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No shot in the arm for expectant mothers

By Zhou Wenting | China Daily | Updated: 2017-03-16 07:55

No shot in the arm for expectant mothers

[Photo/Xinhua]

Although carriers of "panda blood" - as rhesus negative blood is known in China - enjoy the same lifestyles as other people, danger is always present, especially for women who have just given birth.

"If a carrier of rhesus negative blood has a postpartum hemorrhage, it's hard for hospitals to find this rare resource to help them," said Dan Yang, head of the department of science popularization at the China RH Union.

According to Dan, the union advises expectant mothers to provide their own donations of 400 cubic centimeters of blood. "Although 400 cc is far from adequate for a postpartum hemorrhage, it will buy the hospital time to find more blood," she said.

However, the standard test to determine whether pregnant women have "panda blood" isn't conducted in every hospital in China, and that poses a potential threat to unborn children.

When a rhesus negative mother is carrying a rhesus positive fetus, the baby's blood may stimulate the mother to produce an antibody that can attack the baby's red blood cells. In severe cases, that can result in miscarriages and stillbirths.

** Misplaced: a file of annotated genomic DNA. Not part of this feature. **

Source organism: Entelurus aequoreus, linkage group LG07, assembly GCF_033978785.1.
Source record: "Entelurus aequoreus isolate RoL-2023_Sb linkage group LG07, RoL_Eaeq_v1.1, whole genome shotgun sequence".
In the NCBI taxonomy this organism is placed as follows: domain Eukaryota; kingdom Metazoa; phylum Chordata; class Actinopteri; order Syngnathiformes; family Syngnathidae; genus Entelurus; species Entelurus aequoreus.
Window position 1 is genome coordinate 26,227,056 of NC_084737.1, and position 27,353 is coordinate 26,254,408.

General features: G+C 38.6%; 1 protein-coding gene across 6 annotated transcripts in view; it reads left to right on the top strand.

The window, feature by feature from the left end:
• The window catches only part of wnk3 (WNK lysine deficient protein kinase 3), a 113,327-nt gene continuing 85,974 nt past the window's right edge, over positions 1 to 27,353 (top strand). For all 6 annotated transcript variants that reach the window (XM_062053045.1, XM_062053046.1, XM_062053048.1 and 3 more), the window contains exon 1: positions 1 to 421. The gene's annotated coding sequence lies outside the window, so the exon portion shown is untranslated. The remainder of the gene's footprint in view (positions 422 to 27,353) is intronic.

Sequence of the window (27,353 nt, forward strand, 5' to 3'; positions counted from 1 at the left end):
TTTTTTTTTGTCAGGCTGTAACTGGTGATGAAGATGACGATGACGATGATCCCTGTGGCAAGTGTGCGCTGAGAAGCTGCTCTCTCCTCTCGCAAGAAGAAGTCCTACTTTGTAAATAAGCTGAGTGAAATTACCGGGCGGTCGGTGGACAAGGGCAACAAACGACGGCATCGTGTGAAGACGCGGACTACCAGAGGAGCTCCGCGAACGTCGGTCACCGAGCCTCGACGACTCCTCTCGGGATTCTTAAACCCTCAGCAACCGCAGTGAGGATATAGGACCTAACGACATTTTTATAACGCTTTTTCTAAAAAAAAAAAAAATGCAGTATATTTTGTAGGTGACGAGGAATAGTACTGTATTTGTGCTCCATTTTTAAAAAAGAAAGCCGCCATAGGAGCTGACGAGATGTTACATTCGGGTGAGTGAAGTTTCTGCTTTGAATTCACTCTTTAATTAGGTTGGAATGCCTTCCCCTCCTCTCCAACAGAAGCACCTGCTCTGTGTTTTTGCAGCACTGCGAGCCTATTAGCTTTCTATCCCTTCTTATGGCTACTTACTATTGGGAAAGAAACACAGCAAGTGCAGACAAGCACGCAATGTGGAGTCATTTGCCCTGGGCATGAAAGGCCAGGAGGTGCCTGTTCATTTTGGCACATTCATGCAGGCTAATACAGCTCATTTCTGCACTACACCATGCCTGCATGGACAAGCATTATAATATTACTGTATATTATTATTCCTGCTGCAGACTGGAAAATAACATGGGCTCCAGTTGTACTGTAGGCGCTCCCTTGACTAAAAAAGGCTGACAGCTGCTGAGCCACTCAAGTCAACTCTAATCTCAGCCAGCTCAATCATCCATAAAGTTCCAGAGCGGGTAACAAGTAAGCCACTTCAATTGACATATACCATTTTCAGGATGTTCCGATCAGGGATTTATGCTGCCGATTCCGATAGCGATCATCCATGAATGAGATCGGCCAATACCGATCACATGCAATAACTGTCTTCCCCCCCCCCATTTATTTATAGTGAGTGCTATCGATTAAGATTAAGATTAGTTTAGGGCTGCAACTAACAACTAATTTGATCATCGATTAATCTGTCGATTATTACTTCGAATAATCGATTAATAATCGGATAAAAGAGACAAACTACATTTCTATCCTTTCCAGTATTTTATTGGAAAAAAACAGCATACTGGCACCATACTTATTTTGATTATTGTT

One way to inhibit production of the antibody is an injection of immunoglobulin when the mother is 28-weeks pregnant. However, the injection isn't available on the Chinese mainland.

Chen Jie, who has rhesus negative blood, gave birth to a girl two years ago. While she was pregnant, she bought the 2,000 yuan ($290) injection through a friend in Hong Kong.

The friend brought the medicine to Shanghai, but Chen was unable to find a hospital that would administer the injection. "On the deadline date for the shot, I gave myself the injection in the buttocks. I had already had one a miscarriage, and I wanted to be a mother," the 36-year-old said.

Dan said expectant mothers in big cities are lucky: "In some remote regions the level of antibodies in mothers' blood is not tested regularly, and it's hard for women in impoverished areas to find a way to buy the medicine from overseas."

On Feb 14, 54 doses of the injection were confiscated from a passenger from Hong Kong at Luohu Port in Shenzhen, Guangdong province.

"An injection people can buy in almost every drugstore in Hong Kong is not available through the official channels on the mainland, where the population is so large. This seems ridiculous," Chen said.

 

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